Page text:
|3.Information on accident statistics.|
|4.Receiving a safety award e.g. OSHAS 18000, ISO 18001, Zero accident, TLS: 8001|
|5.Providing low cost health care to employees|
|6.Employees training/Giving financial assistance to employees in educational institutions or continuing education courses|
|7.Providing recreational activities/facilities.|
|8.Providing staff accommodation/staff home ownership schemes, food, fuel, other benefits.|
|9.Information about support for day care, maternity and paternity level, holidays and vacations|
|10.Disclosing policy for company’s remuneration package/schemes.|
|11.Information of employees share purchase schemes. Or profit sharing issues|
|12.Providing number of employees in the company/branch/subsidiary or employee profile|
|13.Providing information on qualifications and experience of employees recruited.|
|14.Providing information on the stability of the worker job and company’s future.|
|15.Reporting on company’s relationship with trade unions/workers.|
|16.Information on recruitment/employment of minorities/women/special interest groups.|
|17.Statistics of employee turnover|
|18.Establishment of training center|
|19.Conducting research to improve work safety|
|20.Reducing or eliminating pollutants or hazards in the work environment|
|21.Child labour related issues|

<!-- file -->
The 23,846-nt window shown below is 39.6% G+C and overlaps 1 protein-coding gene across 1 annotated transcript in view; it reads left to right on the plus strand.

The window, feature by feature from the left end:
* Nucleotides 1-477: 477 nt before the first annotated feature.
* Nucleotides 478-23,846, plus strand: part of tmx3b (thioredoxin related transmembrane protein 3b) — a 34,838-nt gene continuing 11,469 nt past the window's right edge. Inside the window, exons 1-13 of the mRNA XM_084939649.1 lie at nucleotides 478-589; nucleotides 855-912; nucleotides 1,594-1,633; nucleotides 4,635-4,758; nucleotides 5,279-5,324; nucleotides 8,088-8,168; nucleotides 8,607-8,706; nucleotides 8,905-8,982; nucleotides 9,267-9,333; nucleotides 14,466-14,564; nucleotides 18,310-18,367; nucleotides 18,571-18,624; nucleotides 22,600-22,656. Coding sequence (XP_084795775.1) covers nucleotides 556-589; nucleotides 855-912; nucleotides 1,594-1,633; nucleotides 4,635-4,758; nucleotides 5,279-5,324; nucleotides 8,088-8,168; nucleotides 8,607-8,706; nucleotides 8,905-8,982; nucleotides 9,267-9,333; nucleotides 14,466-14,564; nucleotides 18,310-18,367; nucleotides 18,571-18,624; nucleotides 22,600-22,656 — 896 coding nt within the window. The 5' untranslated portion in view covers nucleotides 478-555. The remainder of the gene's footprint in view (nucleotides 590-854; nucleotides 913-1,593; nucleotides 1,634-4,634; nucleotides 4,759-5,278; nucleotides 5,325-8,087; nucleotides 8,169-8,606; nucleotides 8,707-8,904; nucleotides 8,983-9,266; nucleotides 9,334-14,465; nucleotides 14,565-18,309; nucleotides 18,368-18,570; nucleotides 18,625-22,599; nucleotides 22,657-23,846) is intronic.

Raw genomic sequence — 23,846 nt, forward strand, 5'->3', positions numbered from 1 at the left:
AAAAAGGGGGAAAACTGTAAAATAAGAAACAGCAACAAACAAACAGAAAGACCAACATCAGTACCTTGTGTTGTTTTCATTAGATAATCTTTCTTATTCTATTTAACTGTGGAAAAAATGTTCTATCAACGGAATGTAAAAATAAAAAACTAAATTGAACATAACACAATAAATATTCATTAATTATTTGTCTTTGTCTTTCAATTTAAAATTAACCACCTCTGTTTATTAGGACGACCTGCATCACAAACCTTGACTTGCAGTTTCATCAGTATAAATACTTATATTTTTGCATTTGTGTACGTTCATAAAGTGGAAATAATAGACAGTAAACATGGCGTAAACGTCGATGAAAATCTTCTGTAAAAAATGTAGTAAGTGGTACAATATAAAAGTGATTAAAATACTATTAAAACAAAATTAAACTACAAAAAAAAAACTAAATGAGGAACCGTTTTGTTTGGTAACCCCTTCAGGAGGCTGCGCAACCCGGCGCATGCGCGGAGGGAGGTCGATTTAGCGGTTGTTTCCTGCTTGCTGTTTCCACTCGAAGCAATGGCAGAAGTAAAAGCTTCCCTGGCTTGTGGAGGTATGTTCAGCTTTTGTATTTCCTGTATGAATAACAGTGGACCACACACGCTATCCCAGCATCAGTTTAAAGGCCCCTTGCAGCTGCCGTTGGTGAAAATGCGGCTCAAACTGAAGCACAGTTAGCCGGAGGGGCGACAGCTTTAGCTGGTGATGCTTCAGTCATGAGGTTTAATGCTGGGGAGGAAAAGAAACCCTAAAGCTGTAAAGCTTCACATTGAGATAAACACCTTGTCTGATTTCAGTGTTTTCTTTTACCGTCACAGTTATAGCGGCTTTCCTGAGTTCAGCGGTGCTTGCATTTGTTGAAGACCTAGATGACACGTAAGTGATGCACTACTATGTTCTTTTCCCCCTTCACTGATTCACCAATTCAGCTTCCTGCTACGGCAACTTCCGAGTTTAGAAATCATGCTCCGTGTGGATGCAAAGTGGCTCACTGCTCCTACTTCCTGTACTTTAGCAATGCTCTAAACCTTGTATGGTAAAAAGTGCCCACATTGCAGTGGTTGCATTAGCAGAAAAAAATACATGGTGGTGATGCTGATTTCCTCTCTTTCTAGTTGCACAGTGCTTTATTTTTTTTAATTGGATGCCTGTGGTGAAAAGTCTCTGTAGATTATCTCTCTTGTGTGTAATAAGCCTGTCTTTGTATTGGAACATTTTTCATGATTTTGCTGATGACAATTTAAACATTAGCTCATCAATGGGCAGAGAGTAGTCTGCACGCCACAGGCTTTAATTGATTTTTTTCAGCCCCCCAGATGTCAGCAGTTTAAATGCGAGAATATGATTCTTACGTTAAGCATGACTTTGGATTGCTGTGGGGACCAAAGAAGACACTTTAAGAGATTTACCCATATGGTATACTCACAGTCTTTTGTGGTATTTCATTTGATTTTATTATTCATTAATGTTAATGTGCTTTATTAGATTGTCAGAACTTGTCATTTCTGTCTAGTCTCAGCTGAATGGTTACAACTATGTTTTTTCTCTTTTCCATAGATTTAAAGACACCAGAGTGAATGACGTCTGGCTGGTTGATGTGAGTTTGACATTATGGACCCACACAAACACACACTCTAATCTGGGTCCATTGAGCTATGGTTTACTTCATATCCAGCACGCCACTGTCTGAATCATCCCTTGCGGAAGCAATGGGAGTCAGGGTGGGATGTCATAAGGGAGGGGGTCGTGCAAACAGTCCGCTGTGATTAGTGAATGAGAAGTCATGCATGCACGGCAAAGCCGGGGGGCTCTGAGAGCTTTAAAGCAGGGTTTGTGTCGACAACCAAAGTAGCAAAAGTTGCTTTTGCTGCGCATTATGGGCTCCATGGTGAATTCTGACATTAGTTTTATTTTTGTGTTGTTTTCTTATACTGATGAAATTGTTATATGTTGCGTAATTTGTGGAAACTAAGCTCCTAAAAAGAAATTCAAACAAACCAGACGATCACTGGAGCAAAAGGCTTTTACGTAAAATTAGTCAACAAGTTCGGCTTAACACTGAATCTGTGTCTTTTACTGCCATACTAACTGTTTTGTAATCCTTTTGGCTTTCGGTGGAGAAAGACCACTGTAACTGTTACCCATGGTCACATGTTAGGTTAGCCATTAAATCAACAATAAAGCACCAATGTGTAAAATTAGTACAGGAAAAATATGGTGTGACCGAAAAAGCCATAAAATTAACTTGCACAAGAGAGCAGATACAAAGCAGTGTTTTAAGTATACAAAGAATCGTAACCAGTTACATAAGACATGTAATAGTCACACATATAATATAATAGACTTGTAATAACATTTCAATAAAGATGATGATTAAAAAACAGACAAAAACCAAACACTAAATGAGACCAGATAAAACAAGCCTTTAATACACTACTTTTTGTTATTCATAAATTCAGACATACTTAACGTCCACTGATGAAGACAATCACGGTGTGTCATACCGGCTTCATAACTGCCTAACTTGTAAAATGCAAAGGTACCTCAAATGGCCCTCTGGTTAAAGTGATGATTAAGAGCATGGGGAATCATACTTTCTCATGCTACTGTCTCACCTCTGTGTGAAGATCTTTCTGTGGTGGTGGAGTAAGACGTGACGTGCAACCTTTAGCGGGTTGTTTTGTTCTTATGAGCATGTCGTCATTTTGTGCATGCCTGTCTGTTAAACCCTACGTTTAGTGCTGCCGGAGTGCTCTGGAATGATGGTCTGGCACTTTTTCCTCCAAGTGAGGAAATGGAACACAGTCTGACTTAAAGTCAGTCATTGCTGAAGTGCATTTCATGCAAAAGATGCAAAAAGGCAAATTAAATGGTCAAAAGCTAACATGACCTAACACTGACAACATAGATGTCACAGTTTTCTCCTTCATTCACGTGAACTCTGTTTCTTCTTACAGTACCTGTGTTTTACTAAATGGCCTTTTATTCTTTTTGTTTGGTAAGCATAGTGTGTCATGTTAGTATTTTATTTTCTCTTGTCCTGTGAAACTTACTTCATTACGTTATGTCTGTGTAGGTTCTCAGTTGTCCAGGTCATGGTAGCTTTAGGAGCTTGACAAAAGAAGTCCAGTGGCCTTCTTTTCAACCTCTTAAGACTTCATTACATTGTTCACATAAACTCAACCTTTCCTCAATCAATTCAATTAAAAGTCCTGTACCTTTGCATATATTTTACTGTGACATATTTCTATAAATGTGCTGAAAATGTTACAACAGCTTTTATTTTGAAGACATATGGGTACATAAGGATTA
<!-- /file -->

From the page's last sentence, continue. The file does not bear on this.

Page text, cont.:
|22.Effective auditing system for compliance of employee related issues|
|C. Social and community service related CSRD (eight items)|
|1.Donations of cash, products or employee services to support community activities, events, arts sports etc.|
|2.Summer or part-time employment of students|
|3.Sponsoring public health projects and distributing health-related information to public|
|4. Funding scholarship programs or activities|
|5. Aiding disaster victims (donation cash, product etc.)|
|6. Supporting National Pride or Govt. sponsored campaigns|
|7. Recognizing local and indigenous communities or public project|
|8. Charity donation|
|D. Product related CSRD (six items)|
|1. Disclosing that products meet applicable safety standards|
|2. Providing information on the safety of the firm’s product|
|3.Information on developments related to the company’s products, including its packaging|
|4. Product research and development by the company to improve its products in terms of quality and safety|
|5. Information on the quality of the firm’s products as reflected in prizes/awards received e.g. ISO 9002, 22000, ISO/IEC 17025, GMP/HACCP/HALAL, BRC|
|6. Discussions of major products|
|E. Customer related CSRD (four items)|
|1.Types of consumer|
|2. Nature of service provided to the customer|
|3. Customer rating|
|4. Customer loyalty service|
|Appendix 2: Overview Of Samples|
|Name of the Industry||Population ( N)||Sample (n)|
|6||Food & Allied||18||16|
|7||Fuel & Power||18||14|
|10||Paper & Printing||2||1|
|13||Services & Real Estate||4||4|
|17||Travel & Leisure||4||3|